• Alif Fakkar posted an update 8 months, 1 week ago

    Discourse Analysis Journal Review #6

    Name: Validity of Multimodality in Autonomous Learning of Listening and Speaking
    Author: Yongmei Jiang

    Source: Journal of Language Teaching and Research, Vol. 7, No. 2, pp. 352-357, March 2016
    This paper investigates the validity of multimodality in Autonomous Learning for non-English major students.

    The paper uses an experiment with two groups, where the experiment group would learn English through multimodality during and after class, while the control group would only learn using only sound-based materials, as per the traditional way of teaching English listening skills for many years in college. The two groups will be given two tests, one during the mid-terms, and one in the final-terms along with a survey.

    The students are given an arrangement of materials and a time arrangement to study the materials. The students should study audio materials for 15 minutes, 20 for audio-visual, 10 for text reading, 10 for speaking, and 5 for writing, totaling in at least 60 minutes for the students to study materials every day. The students’ were also given training in cognitive and metacognitive strategies to prepare them for autonomous learning both psychologically and methodologically.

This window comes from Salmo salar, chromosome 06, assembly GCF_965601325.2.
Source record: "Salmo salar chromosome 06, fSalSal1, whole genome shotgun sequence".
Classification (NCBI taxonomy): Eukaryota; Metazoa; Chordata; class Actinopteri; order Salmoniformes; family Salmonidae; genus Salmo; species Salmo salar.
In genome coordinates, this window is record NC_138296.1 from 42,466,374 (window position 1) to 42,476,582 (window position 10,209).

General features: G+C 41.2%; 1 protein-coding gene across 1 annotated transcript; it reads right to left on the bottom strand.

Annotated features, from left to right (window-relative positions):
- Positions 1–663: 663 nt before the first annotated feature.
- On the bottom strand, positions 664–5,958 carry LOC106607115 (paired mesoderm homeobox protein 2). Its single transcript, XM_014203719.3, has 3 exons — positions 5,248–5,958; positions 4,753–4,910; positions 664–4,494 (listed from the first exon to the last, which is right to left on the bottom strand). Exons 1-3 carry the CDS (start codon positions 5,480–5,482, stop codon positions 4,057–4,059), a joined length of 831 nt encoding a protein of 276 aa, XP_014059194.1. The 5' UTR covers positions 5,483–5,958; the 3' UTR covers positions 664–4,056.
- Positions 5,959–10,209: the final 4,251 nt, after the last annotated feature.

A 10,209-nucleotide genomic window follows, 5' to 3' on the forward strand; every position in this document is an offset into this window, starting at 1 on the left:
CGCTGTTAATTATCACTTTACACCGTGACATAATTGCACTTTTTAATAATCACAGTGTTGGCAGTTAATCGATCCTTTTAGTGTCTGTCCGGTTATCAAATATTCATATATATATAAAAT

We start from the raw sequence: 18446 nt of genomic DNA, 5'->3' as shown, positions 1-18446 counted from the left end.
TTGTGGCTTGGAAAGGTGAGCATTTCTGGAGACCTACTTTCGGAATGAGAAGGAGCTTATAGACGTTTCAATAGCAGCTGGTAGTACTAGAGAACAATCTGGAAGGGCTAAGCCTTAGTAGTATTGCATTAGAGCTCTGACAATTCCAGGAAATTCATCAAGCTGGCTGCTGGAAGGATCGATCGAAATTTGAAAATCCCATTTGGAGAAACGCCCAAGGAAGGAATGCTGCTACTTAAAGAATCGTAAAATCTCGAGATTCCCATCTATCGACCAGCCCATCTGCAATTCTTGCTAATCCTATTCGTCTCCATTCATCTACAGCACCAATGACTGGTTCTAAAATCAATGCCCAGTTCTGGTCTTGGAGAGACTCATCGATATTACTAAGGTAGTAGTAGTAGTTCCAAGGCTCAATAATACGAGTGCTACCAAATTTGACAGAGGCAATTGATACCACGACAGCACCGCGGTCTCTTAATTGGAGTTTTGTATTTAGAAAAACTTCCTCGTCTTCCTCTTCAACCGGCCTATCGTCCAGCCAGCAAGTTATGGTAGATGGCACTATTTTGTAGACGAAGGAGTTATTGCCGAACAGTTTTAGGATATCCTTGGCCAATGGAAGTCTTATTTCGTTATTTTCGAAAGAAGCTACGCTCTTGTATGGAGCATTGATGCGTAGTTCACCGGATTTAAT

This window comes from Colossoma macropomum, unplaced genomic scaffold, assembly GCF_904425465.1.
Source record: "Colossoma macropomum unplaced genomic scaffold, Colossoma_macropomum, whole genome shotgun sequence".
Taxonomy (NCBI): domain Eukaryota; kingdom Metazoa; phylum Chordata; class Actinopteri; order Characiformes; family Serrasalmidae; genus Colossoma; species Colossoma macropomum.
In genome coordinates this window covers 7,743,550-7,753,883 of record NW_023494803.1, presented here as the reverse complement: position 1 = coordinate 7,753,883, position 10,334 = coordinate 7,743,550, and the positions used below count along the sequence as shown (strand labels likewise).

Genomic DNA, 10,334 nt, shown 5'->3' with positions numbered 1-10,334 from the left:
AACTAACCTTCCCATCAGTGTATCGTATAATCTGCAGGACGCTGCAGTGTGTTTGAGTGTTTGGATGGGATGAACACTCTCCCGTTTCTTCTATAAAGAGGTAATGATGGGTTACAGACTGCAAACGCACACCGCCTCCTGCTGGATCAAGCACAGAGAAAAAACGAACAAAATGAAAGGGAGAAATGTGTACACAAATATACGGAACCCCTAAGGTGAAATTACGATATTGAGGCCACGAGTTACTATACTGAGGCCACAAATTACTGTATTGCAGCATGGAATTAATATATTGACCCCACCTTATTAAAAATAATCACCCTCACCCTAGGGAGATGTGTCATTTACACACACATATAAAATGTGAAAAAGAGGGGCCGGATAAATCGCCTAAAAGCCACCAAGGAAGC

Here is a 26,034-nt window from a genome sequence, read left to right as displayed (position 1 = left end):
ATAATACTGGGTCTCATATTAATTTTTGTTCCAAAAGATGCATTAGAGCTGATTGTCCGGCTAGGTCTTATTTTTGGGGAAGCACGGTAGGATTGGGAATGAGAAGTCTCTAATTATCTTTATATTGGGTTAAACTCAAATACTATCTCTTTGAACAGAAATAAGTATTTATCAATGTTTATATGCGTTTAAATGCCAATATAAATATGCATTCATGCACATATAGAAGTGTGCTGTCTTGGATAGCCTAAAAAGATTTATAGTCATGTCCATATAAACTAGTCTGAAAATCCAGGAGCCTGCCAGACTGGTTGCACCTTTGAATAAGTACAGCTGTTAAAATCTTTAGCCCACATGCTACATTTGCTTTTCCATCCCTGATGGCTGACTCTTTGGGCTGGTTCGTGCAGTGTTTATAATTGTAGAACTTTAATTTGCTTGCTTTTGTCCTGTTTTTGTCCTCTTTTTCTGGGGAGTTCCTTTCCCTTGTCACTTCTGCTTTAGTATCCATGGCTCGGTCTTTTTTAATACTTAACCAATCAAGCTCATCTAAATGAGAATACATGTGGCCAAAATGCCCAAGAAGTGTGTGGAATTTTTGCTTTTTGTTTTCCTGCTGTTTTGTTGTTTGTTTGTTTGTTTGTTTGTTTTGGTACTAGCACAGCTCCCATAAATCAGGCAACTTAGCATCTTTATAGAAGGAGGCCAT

The way the learning process goes, is that students would prepare themselves before listening or watching the materials provided by themselves or by the teacher, by taking notes of new words and predicting what the material might be about. During the listening section, students are asked to listen to the material multiple times while doing various exercises related to the material. After that, the students are asked to reflect on the video and write about the content of the material and what would they do to change it. The teacher can also ask them to write about the students’ experience that is similar to the ones found in the material.

    After analyzing the test results, it was shown that the experiment group has made a noticeable improvement in their English listening and speaking scores, improving in 2 points in listening and 1 point in speaking. The control group meanwhile, made very little progress, only improving about 0.2 points in both tests.

    The article concludes that multimodality is a very effective way to improve the students’ English skills even if they’re not from an English major, and that multimodality plus autonomous learning is suitable for students of all backgrounds. And while it does put a heavy requirement for the teacher, measures can be taken to solve this problem, such as requesting for volunteers with a high level of English skills who is willing to help.